Student Profile: Rosalba Giarratano

Childhood Education, M.S.
Class of
Student Profile: Rosalba Giarratano

Pictured: Rosalba Giarratano (center, in white) with students she has worked with as part of NASA GLOBE US Air Quality Student Research Campaign. Credit: Cindy S. Casson, Lexington School for the Deaf.

Teaching With NASA

A year after beginning her graduate studies at NYIT, Rosalba Giarratano received an email from NASA Glenn Research Center saying she had been nominated by NYIT to apply for a week-long professional development course at the Cleveland-based facility. “When I first read the email, I suspected it was a phishing attack!” she recalls. “I immediately called Dr. Shiang-Kwei Wang [her professor]. She confirmed the email was legit.” Giarratano stayed up late that evening writing an essay; she found out four weeks later that she was one of four NYIT students who had been accepted into the program. “We learned a lot about implementing STEM hands-on lessons using NASA resources,” she adds.

The experience with NASA Glenn led to a semester at NASA Kennedy Space Center in Florida, where Giarratano developed an online professional development module about space plant growth, and another semester at NASA Langley Research Center in Virginia, where she assisted with the Global Learning and Observations to Benefit the Environment campaign for air quality research. She later brought that program to a school in her New York neighborhood, and she continues to work for Langley remotely.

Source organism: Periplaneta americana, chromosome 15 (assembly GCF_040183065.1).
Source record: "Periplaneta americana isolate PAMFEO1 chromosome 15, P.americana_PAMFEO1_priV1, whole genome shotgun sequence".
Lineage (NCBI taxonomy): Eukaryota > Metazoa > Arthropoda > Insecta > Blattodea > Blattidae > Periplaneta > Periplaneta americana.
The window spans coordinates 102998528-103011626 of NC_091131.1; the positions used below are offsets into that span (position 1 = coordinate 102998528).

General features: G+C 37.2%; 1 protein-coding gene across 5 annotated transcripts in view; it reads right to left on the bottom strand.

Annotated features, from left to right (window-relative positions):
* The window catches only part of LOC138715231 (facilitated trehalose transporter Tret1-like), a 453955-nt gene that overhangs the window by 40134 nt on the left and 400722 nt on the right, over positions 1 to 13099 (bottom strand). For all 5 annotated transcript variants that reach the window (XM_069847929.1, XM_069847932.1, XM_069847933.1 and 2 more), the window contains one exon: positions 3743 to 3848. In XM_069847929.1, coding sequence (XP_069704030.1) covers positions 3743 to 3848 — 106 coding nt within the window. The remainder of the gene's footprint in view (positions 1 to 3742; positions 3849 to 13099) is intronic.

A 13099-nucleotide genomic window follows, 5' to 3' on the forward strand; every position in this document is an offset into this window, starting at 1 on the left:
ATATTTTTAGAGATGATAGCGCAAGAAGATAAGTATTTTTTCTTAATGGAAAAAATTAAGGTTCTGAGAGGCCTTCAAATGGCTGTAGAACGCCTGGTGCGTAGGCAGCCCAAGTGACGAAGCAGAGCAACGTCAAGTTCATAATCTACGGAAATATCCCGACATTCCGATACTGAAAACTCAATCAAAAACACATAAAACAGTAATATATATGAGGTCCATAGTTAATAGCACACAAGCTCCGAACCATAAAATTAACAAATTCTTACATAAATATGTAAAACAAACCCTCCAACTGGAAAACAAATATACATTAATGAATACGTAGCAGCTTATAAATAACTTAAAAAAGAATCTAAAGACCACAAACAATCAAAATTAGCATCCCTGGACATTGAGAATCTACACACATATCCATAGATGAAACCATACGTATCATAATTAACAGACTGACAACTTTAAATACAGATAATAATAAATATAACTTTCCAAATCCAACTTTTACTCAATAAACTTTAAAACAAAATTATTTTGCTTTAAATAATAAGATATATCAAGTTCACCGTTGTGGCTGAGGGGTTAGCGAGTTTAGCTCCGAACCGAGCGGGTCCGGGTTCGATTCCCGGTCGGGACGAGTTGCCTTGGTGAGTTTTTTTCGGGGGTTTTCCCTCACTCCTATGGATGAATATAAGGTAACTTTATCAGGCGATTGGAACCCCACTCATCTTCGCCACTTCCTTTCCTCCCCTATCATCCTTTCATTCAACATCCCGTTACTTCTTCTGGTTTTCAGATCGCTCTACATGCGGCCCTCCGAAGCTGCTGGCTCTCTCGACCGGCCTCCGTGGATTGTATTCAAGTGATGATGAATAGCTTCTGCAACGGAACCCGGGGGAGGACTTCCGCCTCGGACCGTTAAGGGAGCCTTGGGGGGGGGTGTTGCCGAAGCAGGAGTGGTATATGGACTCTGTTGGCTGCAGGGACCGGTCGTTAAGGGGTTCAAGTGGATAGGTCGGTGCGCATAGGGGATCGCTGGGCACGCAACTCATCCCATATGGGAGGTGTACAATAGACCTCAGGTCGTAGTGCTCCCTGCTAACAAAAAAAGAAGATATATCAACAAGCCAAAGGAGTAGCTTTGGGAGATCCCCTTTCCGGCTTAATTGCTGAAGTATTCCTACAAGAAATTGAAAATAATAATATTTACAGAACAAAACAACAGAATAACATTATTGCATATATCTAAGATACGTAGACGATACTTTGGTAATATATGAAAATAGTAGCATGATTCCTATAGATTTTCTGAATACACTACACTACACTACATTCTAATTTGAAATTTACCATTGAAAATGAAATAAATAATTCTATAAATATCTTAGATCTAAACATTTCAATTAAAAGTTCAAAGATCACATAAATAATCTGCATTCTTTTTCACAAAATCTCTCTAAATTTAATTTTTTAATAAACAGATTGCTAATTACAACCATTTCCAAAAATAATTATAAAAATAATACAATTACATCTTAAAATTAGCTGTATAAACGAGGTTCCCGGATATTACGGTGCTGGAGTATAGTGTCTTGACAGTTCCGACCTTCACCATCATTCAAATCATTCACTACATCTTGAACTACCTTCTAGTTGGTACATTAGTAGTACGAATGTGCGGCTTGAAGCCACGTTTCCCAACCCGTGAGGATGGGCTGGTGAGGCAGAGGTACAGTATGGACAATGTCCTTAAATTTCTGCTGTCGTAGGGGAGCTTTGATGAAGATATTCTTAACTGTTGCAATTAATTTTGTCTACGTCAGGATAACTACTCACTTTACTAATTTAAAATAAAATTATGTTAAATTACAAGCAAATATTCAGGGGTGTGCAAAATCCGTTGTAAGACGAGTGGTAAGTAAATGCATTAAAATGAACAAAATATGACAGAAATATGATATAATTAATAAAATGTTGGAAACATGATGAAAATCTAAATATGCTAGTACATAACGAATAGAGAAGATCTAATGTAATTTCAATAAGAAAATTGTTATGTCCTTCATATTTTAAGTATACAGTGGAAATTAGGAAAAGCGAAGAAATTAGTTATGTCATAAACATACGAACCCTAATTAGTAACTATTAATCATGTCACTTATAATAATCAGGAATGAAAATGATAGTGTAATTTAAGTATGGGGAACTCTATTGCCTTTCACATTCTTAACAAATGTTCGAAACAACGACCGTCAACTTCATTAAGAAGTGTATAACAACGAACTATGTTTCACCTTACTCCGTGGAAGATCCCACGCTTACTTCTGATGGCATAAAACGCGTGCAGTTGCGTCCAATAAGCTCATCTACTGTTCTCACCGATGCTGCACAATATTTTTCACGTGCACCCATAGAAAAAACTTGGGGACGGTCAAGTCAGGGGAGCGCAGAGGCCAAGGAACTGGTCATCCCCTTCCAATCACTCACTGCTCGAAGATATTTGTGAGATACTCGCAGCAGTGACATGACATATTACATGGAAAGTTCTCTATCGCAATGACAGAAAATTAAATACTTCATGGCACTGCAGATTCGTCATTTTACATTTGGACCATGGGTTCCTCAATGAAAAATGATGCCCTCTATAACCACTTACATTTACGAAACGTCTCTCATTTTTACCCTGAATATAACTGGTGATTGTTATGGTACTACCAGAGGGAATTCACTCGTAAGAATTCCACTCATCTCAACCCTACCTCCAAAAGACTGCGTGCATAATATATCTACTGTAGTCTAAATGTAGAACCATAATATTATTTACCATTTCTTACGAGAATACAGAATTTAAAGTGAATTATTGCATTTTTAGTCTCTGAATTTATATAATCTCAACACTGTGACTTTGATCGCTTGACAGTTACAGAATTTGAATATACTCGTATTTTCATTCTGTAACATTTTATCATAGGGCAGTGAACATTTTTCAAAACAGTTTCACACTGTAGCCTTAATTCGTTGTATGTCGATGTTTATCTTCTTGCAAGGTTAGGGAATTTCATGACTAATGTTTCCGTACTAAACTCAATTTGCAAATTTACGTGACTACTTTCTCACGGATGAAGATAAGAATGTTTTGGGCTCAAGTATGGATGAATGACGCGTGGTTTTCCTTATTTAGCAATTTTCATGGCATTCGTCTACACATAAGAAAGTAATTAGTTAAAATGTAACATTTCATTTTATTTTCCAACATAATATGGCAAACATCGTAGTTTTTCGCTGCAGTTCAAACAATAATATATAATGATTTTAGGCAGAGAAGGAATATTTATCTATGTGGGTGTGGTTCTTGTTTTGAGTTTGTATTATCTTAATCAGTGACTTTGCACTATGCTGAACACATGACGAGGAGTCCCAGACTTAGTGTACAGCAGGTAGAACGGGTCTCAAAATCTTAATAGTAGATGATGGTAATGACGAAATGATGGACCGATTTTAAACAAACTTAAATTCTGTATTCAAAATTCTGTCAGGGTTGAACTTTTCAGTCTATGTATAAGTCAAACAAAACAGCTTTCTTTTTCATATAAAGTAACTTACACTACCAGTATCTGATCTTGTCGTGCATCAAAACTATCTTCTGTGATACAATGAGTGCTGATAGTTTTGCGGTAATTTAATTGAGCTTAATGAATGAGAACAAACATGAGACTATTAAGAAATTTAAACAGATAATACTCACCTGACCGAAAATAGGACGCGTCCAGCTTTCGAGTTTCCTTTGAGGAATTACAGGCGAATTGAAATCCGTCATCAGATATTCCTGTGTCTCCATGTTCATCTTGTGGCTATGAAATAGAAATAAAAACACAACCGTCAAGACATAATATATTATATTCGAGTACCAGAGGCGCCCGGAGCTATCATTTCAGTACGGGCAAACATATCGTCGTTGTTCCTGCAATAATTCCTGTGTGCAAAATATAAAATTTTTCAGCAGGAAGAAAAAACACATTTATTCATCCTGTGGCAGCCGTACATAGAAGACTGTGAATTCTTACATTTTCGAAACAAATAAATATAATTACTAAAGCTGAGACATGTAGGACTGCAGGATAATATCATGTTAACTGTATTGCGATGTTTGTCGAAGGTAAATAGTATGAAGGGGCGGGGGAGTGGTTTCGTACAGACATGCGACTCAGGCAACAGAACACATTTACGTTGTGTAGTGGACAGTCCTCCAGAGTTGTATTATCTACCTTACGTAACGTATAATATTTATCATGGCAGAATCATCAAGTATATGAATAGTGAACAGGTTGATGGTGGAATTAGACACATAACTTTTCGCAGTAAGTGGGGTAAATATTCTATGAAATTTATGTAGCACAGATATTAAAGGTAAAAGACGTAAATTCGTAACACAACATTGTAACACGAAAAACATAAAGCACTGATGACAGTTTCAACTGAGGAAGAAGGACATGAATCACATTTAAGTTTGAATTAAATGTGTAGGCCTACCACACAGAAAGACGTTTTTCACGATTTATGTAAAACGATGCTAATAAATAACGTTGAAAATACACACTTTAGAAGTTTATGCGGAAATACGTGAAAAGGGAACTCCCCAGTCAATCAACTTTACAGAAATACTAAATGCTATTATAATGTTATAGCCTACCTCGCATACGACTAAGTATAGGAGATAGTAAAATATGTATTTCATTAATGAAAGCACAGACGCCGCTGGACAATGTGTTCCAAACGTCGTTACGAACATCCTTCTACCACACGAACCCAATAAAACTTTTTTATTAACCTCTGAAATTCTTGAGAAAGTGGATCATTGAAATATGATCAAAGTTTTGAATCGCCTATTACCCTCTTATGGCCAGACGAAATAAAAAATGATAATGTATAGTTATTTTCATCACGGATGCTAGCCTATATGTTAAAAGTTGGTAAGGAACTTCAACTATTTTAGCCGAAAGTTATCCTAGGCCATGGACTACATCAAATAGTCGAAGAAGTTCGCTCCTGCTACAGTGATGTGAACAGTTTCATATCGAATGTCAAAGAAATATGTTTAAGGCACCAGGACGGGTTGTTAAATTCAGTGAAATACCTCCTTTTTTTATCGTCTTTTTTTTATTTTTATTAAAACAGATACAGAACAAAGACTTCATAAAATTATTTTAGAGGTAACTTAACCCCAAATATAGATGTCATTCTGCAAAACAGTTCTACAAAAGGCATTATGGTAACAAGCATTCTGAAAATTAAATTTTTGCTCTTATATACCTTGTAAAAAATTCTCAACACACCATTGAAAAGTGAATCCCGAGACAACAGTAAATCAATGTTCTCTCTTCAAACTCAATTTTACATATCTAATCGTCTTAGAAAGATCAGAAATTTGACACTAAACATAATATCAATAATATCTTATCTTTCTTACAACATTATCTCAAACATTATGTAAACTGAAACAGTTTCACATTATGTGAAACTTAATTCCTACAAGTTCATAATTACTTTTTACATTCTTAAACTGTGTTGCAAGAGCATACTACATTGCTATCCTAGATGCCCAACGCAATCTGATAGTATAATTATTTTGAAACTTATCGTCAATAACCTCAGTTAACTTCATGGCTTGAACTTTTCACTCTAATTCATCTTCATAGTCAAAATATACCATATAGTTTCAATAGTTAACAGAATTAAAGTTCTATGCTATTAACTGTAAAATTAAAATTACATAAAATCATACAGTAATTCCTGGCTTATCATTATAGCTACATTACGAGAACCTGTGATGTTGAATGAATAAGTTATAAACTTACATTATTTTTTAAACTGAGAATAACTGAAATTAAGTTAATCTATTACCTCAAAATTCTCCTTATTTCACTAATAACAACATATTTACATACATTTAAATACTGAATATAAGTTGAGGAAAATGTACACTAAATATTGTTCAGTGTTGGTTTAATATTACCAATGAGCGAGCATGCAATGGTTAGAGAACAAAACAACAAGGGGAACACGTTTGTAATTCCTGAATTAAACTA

Giarratano earned a B.S. in electronics and communications engineering in her native Mexico City and was eventually transferred to New York for her job as an IT project manager with a Swiss financial company. When she decided to pursue a master’s degree in education, she found that NYIT offered the ideal situation. “NYIT allowed me to study online late at night after I was done with my full-time job and once I had put my son to sleep,” Giarratano explains. NYIT also places a strong emphasis on integrating technology into education, she notes. When she earns her degree, Giarratano looks forward to melding her previous business skills with her current experiences.

Giarratano offers this advice for other NYIT students: “Actively look for opportunities that interest you and work super hard to get them. Do not be afraid to take risks, talk to people, email people. Like my mom says: You already have the ‘no.’ You might as well try for the ‘yes.’”